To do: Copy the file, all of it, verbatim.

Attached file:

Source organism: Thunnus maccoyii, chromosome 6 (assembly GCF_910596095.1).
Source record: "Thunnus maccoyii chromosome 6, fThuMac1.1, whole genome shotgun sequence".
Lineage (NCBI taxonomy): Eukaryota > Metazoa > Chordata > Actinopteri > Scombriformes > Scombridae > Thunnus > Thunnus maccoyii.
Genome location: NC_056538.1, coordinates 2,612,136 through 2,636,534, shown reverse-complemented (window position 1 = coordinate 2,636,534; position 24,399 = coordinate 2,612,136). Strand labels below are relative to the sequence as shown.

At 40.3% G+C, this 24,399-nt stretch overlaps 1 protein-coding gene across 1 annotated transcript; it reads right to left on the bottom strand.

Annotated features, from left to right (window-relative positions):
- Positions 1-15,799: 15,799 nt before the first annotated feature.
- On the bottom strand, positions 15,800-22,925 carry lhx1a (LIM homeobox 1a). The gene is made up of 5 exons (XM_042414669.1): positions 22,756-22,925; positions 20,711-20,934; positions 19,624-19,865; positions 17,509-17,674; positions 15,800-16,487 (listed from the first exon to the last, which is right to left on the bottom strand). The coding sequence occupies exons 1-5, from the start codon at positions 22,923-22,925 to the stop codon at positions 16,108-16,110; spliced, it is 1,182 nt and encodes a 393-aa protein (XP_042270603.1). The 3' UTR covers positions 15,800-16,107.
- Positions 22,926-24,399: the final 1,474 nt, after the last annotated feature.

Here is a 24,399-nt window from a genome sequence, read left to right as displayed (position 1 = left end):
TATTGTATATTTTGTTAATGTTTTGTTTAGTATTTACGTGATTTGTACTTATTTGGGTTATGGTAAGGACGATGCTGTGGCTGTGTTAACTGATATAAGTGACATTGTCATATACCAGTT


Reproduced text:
Source organism: Thunnus maccoyii, chromosome 6 (assembly GCF_910596095.1).
Source record: "Thunnus maccoyii chromosome 6, fThuMac1.1, whole genome shotgun sequence".
Lineage (NCBI taxonomy): Eukaryota > Metazoa > Chordata > Actinopteri > Scombriformes > Scombridae > Thunnus > Thunnus maccoyii.
Genome location: NC_056538.1, coordinates 2,612,136 through 2,636,534, shown reverse-complemented (window position 1 = coordinate 2,636,534; position 24,399 = coordinate 2,612,136). Strand labels below are relative to the sequence as shown.

At 40.3% G+C, this 24,399-nt stretch overlaps 1 protein-coding gene across 1 annotated transcript; it reads right to left on the bottom strand.

Annotated features, from left to right (window-relative positions):
- Positions 1-15,799: 15,799 nt before the first annotated feature.
- On the bottom strand, positions 15,800-22,925 carry lhx1a (LIM homeobox 1a). The gene is made up of 5 exons (XM_042414669.1): positions 22,756-22,925; positions 20,711-20,934; positions 19,624-19,865; positions 17,509-17,674; positions 15,800-16,487 (listed from the first exon to the last, which is right to left on the bottom strand). The coding sequence occupies exons 1-5, from the start codon at positions 22,923-22,925 to the stop codon at positions 16,108-16,110; spliced, it is 1,182 nt and encodes a 393-aa protein (XP_042270603.1). The 3' UTR covers positions 15,800-16,107.
- Positions 22,926-24,399: the final 1,474 nt, after the last annotated feature.

Here is a 24,399-nt window from a genome sequence, read left to right as displayed (position 1 = left end):
TATTGTATATTTTGTTAATGTTTTGTTTAGTATTTACGTGATTTGTACTTATTTGGGTTATGGTAAGGACGATGCTGTGGCTGTGTTAACTGATATAAGTGACATTGTCATATACCAGTT